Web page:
In December Sanders, who ran as a Democrat during the 2016 presidential election, urged Democrats not to “jump the gun” when it comes to impeachment. Sanders said Democrats should wait for the Mueller investigation to be completed before they decide how to move forward on impeachment. 

“I think there is a process that has to be followed,” Sanders said on NBC’s "Meet the Press." “I think Mr. Mueller is doing a very good job on this investigation. If Mueller brings forth the clear evidence that there was collusion between the Trump campaign and the Russians, I think you have grounds for impeachment.”

An aide to Sen. Chris MurphyChristopher (Chris) Scott MurphyDemocrats warn shrinking Biden's spending plan could backfire Democrats ramp up pressure for infrastructure deal amid time crunch Democrats brace for slog on Biden's spending plan MORE (D-Conn.), 44, said he had not weighed in on the matter.

The remarks from Harris, Warren and Gillibrand could put pressure on Democratic leaders in Congress on the issue of impeachment. 

Democratic leaders have been careful to not talk up the issue, worrying it could backfire ahead of midterm elections in which the party is growing more and more confident that it could win the House majority.

Doing so would immediately make impeachment more possible, as Democrats would only need a majority vote in the House. In the Senate, a two-thirds vote is necessary for conviction, which would be a higher bar. 

Republicans are telling voters that Democrats are getting ready to impeach Trump, partly to energize the GOP base ahead of the election. They see the argument as an effective one to bring voters to the polls. 

“If Democrats gain control of the House in November, I have no doubt they will begin impeachment proceedings,” said Republican strategist Alice Stewart. “They want nothing more than to see President Trump removed from office.”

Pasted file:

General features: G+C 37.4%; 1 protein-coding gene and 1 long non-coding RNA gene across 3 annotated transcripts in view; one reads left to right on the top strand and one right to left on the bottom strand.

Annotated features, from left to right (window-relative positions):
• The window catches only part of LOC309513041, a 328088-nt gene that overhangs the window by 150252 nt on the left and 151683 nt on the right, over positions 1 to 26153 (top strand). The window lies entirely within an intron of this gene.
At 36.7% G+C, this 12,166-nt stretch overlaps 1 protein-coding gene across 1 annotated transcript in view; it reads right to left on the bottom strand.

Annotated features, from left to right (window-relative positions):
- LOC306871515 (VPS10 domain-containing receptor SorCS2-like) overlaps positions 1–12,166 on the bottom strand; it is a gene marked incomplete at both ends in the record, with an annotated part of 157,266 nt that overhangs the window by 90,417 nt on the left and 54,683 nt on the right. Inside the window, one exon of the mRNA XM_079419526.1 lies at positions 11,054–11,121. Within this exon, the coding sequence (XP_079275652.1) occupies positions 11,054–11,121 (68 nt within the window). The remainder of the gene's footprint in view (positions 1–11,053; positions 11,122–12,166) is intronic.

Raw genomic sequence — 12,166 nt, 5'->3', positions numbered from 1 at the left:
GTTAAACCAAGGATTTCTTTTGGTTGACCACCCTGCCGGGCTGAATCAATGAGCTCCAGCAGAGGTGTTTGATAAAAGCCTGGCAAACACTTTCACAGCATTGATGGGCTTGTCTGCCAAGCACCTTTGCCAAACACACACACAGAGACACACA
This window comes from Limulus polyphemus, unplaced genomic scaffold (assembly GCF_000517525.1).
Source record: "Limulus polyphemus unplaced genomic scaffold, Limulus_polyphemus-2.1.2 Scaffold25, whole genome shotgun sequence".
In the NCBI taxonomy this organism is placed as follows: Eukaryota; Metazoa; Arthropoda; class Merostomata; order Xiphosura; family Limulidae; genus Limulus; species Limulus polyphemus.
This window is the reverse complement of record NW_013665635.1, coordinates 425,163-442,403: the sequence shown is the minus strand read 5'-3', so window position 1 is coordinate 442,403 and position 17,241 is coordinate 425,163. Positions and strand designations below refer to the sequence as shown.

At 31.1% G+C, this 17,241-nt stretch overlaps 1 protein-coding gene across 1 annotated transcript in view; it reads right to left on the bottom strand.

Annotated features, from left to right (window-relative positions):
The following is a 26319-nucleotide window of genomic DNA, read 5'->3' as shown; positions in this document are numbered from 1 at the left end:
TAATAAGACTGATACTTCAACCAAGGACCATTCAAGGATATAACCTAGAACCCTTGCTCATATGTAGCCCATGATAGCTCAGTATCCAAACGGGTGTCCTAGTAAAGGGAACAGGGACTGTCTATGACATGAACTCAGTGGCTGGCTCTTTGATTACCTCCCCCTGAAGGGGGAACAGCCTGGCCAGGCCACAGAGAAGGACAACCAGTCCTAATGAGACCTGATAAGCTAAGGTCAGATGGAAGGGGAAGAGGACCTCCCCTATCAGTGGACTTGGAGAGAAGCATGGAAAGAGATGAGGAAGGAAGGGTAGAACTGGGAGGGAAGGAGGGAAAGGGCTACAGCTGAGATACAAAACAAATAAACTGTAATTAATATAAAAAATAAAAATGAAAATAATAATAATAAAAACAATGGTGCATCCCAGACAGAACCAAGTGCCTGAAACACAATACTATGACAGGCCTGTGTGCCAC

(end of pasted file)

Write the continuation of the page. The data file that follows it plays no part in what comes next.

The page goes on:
But Stewart said Democrats are clearly walking a fine line as to not appear overtly political. 

“The problem with telegraphing it early is that it shows swing voters that Democrats can’t be trusted to govern or rise about the dysfunction,” she said.

In December, about four dozen Democrats voted to take up a resolution by Rep. Al GreenAlexander (Al) N. GreenManchin meets with Texas lawmakers on voting rights Lawmakers roll out legislation to defend pipelines against cyber threats Bipartisan lawmakers call for action on anti-hate crime measures MORE (D-Texas) to impeach Trump but it was shot down by a 364-58 vote. 

Tom Steyer, the Democratic activist and billionaire, has spent approximately $40 million on ads pushing for impeachment. 

Democratic leaders, however, have consistently resisted the efforts.

“It doesn’t do us any favors to be out there pushing for impeachment,” said one Democratic strategist. “It’s more helpful for the Mueller investigation to play out and then we can take it from there based on the findings.” 

In a tweet earlier this week, David Axelrod, who served as chief strategist to former President Obama, echoed a similar sentiment. “Dems should NOT commit to impeachment unless & until there’s a demonstrable case for one. It is not just a matter of politics. It’s a matter of principle. If we normalize impeachment as a political tool, it will be another hammer blow to our Democracy.” 

In an interview with CNN's Anderson Cooper on Thursday night, Rep. Jerrold Nadler (D-N.Y.) said Democrats in general should not run on the idea of impeaching Trump. 

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“It would not be the right thing to do,” Nadler said. 

Stewart said she attended the small National Republican Congressional Committee dinner where Chairman Steve StiversSteven (Steve) Ernst StiversTrump takes two punches from GOP The Hill's Morning Report - Presented by Facebook - A huge win for Biden, centrist senators The Hill's Morning Report - Presented by Facebook - Officers recount the horror of Jan. 6 MORE (R-Ohio) addressed the threat of impeachment against Trump, as reported this week by The New York Times. 

“I agree with his statement that this issue fires up the party base and is beneficial for us to remind voters of this through the midterms,” she said.